PSG 2015: The Year of Community

The Green, lovingly renamed Labyrinth Loch ~ © 2015 photo by Chris Eldridge

The Green, lovingly renamed Labyrinth Loch
~ © 2015 photo by Chris Eldridge

Pagan Spirit Gathering 2015

I don’t really even know where to start telling you about Pagan Spirit Gathering (PSG) 2015.  We had such high hopes for a beautiful week, filled with love, friendship, and community.  The theme, after all, was “Celebrating Community”.  What we didn’t know was how true that theme was going to become.

Three Rivers Pagans had a contingency of six, three that were 1 year veterans, and three virgins.  The veterans had told the virgins what to expect, what might happen, and what they would see that was vastly different than our conservative town has to offer.  For some, it could be quite the culture shock.  There’s no judgement at PSG, from how you want to dress to how you practice your faith.  There’s no “you’re doing it wrong”.  People actually ask how you are doing and they mean it.  They also pitch in to help when something happens.  That was totally evident when disaster struck at Stonehouse Farm, the venue for PSG.

Disaster Strikes

Rains had plagued the area leading up to the week of PSG, June 14-21, 2015.  The ground was wet, mud was plentiful, but everyone was in high spirits.  We set up our camps on Sunday in the rain, but a little rain doesn’t dissuade us from much.  Monday brought more downpours and a lot of mud.  As a Tribe, we became mud people, trudging everywhere through it, our feet covered to our ankles.  Shortly after 5 pm on Monday, the word came through: we were going to flood and we had to move quickly.  Guardians, people that take on the responsibility for keeping everyone safe during the festival, were assembled, along with anyone that could help.  Cars and tents were in the floodplain and it wasn’t going to be long before they were underwater.  A dam upstream was going to be opened to let water out of Shabbona Lake and we were in the path of that water.  It was time to move.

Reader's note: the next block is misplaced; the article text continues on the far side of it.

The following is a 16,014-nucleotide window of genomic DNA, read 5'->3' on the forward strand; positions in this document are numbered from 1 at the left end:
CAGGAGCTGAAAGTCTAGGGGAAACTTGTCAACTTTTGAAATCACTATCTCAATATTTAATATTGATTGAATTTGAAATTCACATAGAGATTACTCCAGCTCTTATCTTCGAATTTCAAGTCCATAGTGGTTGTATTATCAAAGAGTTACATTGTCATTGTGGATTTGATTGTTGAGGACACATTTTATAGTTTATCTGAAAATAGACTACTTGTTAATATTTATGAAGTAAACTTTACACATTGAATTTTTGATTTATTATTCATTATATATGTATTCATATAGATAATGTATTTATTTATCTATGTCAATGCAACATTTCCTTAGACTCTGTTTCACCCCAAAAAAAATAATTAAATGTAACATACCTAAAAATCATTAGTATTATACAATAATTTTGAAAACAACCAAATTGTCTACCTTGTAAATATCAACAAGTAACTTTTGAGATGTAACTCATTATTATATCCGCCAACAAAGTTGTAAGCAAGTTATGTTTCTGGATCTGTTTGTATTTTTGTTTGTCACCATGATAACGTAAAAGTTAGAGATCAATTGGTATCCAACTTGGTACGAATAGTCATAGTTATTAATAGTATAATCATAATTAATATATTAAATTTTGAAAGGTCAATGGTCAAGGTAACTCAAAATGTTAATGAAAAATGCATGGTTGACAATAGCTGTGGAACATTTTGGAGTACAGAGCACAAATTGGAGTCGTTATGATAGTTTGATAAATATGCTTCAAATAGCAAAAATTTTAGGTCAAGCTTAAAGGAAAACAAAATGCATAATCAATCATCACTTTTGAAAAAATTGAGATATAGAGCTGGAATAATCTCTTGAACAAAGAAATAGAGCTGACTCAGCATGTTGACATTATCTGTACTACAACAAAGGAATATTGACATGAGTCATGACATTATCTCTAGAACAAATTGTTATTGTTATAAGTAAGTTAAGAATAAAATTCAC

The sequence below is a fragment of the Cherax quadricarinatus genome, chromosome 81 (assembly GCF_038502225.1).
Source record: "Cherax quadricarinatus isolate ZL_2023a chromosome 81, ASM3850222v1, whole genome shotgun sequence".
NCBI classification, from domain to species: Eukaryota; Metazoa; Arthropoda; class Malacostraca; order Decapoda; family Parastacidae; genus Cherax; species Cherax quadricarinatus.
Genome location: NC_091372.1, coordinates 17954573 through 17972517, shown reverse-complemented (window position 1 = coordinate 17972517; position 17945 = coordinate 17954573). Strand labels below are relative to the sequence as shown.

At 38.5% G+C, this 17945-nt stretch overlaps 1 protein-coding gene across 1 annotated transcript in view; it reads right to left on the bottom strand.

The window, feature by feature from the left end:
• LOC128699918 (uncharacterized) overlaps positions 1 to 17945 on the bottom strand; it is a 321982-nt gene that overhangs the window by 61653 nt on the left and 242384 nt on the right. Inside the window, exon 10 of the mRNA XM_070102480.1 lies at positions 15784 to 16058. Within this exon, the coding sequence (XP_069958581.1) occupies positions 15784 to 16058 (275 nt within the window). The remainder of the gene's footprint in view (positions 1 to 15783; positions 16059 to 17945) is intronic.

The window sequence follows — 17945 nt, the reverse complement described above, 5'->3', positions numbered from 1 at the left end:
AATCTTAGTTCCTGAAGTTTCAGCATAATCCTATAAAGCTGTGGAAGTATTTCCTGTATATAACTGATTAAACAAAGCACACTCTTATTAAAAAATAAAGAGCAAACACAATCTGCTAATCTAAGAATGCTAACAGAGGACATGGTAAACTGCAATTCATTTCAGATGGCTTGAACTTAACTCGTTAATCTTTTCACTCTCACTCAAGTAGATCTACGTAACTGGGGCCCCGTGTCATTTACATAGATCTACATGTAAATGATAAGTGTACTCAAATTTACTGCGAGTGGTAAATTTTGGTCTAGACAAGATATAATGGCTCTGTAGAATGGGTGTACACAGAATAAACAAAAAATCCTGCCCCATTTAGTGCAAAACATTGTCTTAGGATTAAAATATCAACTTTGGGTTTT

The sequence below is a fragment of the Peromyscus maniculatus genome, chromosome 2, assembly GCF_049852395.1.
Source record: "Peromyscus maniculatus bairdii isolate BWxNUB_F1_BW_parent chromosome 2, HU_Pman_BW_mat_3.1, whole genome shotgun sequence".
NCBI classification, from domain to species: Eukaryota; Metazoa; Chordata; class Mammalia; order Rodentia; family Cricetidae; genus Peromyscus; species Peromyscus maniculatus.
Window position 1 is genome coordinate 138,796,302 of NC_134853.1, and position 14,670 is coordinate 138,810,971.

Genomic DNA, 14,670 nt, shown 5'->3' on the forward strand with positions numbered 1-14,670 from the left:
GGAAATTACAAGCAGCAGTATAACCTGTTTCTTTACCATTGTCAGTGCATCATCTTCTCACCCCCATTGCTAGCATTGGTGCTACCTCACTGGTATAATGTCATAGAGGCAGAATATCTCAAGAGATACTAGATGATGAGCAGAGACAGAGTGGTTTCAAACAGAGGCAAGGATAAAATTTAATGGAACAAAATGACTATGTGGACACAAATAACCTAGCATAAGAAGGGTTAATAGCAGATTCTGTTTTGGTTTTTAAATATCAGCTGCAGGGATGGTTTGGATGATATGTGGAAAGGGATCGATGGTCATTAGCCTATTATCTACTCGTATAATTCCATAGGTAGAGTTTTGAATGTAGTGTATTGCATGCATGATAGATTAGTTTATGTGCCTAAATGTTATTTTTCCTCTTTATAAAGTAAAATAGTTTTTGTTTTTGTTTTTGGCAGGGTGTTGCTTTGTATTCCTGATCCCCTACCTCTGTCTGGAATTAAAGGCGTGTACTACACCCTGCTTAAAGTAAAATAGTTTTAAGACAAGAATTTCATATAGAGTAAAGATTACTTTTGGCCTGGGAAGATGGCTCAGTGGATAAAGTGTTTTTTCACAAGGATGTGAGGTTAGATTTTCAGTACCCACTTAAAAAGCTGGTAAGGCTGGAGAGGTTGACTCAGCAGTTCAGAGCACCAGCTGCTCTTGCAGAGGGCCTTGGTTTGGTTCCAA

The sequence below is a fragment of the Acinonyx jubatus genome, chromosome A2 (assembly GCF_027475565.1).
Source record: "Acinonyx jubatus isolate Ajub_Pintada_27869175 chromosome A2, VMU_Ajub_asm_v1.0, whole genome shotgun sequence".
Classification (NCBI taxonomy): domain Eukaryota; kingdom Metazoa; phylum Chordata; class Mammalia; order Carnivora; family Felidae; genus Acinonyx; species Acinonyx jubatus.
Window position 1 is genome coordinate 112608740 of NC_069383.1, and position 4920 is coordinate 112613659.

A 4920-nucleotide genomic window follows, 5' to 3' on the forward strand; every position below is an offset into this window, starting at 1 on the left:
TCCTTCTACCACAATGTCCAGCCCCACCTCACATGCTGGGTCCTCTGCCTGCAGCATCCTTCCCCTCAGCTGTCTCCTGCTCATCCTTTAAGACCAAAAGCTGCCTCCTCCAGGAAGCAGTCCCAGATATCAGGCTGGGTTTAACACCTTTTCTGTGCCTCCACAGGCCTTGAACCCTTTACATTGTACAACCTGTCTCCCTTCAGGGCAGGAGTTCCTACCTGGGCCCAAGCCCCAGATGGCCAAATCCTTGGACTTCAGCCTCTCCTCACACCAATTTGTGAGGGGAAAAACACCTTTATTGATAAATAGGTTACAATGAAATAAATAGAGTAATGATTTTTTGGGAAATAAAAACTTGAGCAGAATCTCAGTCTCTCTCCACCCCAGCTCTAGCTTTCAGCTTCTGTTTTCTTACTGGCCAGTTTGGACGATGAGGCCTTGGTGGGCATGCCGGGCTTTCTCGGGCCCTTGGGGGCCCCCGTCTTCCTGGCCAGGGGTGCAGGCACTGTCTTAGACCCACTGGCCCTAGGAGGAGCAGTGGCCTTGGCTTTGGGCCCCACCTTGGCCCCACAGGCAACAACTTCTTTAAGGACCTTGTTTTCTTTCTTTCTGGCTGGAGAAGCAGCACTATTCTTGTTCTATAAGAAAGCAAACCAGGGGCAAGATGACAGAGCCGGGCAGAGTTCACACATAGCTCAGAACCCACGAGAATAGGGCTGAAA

Teams fanned out, calling out to people to move their cars if they were in the lower parking lot.  Some of them were stuck, but people volunteered to push, pull, and drag them out of the mud and rising waters.  People stood at the top of the hill, urging drivers to slow down and reassuring them that they were on high ground, safe, and that nothing would hurt them.  Hours later, a mere 8 cars were left, their owners unknown.  Many of them were totalled, having taken on water and mud when the waters rose.
People who were camped on the lower end of the campground around the pond and Grandmother Willow were helped to high ground.  Many had to leave their belongings behind, watching as the water rose and engulfed everything they brought with them, leaving a sludge of mud coating most everything.  I helped direct traffic for a while, holding up safety tape to allow management vehicles to pass.  I watched as people lugged up their tents and whatever they could carry, a look of shock on all of their faces.  The displaced found lodging in other camps where they were welcomed with open arms.  New friends were made, families were forged through the trial of water.

On High Ground